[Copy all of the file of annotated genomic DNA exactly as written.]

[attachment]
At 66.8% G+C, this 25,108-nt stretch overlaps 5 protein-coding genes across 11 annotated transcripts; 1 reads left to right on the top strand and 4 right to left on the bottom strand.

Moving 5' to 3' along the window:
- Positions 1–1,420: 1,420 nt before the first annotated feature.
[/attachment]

At 66.8% G+C, this 25,108-nt stretch overlaps 5 protein-coding genes across 11 annotated transcripts; 1 reads left to right on the top strand and 4 right to left on the bottom strand.

Moving 5' to 3' along the window:
- Positions 1–1,420: 1,420 nt before the first annotated feature.